Issues, Mind
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Depression in the Time of COVID-19 and a Lifetime Before

I’m afraid of my bed. When I landed in a major depressive episode at the end of last October, bed wasn’t exactly a choice. My legs suddenly grew heavy. Bed called as if I were being suctioned toward it. Although there was nowhere in particular I wanted to be, just anywhere else, I felt scared there. Bed was a place my chronically depressed father had always favored. Because I didn’t want to be majorly, chronically depressed like him, bed became a Rubicon. And I crossed it.

From bed, I listened to the sounds of life being lived out of bed, beyond my room. Cars, the early morning train at six, runners, kids parading to and from school buses, and sometimes the cacophony my household made while I couldn’t connect with it during those weeks. The autumn air grew thinner and the leaves fell and were swept away. Far outside earshot, I understood people were busy. They were getting book contracts, getting new jobs, going to classes, going to work. I wasn’t. I could barely crawl out of bed. I struggled to leave the house.

Despite being shaped and haunted by my father’s chronic depression, it was after he died two years ago that I realized I’d attempted to dodge depression nearly my entire life. This exercise proved as futile as racing from an oncoming, blue-black storm cloud. With a storm, the sky opens to release its bruising fervor. I was, inevitably, beneath it, as I had been all along. At the end of October, I got drenched. To make a new relationship with this weather suddenly became all I could do.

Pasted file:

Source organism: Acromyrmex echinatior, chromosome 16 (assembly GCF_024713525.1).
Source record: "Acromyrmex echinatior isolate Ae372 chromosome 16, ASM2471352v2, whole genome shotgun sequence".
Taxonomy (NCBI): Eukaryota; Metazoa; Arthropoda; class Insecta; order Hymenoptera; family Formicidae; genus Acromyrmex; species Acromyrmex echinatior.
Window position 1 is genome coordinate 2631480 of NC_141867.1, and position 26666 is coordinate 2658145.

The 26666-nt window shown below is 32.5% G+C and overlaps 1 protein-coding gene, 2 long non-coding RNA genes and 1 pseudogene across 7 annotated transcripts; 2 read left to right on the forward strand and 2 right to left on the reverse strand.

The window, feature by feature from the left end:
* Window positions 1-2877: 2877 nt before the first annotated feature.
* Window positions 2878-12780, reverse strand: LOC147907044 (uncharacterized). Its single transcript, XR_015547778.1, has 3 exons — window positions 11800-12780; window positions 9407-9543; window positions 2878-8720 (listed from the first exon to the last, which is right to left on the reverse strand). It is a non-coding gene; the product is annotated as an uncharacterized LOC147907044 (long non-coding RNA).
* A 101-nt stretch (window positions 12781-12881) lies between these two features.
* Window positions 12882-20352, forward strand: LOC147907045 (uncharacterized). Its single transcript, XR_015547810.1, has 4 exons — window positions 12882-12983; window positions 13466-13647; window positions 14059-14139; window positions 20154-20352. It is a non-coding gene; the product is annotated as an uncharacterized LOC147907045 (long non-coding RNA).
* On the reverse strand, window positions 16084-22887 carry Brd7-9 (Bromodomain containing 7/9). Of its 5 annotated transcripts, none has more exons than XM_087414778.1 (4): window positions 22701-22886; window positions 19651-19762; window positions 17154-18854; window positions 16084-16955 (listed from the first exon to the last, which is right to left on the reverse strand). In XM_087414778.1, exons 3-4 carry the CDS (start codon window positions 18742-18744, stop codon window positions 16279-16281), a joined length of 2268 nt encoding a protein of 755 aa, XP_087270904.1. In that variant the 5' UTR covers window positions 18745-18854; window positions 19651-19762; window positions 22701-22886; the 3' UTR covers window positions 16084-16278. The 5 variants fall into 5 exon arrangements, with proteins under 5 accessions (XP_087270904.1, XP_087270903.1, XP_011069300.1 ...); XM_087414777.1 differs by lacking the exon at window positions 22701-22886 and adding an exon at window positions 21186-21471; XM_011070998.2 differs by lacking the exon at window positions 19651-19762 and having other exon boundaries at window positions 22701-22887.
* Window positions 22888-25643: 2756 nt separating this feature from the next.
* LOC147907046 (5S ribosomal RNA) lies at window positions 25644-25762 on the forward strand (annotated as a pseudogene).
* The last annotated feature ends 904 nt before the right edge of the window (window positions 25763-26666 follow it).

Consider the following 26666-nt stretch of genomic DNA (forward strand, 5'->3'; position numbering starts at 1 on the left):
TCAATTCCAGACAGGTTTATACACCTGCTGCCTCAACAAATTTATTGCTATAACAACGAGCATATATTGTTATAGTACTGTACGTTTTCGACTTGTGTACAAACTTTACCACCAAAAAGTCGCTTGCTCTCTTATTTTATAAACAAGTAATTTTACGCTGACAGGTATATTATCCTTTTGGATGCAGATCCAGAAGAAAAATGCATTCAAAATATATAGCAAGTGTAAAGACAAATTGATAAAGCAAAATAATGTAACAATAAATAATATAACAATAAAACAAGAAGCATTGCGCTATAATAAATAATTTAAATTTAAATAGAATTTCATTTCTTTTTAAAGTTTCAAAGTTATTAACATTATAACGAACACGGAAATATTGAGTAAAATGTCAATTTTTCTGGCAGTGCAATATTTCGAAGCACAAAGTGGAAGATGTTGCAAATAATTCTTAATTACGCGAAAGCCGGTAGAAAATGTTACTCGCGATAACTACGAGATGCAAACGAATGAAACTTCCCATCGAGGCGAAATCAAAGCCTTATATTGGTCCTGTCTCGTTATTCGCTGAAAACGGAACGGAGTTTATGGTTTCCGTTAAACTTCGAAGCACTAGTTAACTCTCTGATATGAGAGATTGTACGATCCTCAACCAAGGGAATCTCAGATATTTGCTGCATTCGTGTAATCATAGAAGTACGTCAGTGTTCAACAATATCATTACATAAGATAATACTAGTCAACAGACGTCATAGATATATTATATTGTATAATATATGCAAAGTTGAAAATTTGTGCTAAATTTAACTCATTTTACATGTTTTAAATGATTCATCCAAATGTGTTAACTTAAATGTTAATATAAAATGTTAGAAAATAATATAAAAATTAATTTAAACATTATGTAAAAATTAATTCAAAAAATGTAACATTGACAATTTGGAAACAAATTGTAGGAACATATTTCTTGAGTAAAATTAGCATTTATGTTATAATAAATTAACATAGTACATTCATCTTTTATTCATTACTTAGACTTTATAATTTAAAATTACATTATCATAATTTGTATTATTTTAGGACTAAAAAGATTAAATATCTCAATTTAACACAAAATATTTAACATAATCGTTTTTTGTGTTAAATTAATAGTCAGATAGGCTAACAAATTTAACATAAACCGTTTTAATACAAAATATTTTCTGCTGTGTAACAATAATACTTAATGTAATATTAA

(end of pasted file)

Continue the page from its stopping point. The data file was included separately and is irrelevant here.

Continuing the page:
My “power through” setting to avoid depression’s looming cloud officially failed. Finally, I began, slowly and doggedly to work my way through some issues that had become impossible to ignore. Amid constant tears and logging so much time in bed, I began to do therapy like it was my job. Therapy kind of did become a job. I felt guilty I could abandon so much else to care for myself and grateful to receive a lot of help. I was determined. During this time, I grew very quiet. I withdrew. I did try, and am trying, to put my best face forward, except when numb or sad or crying.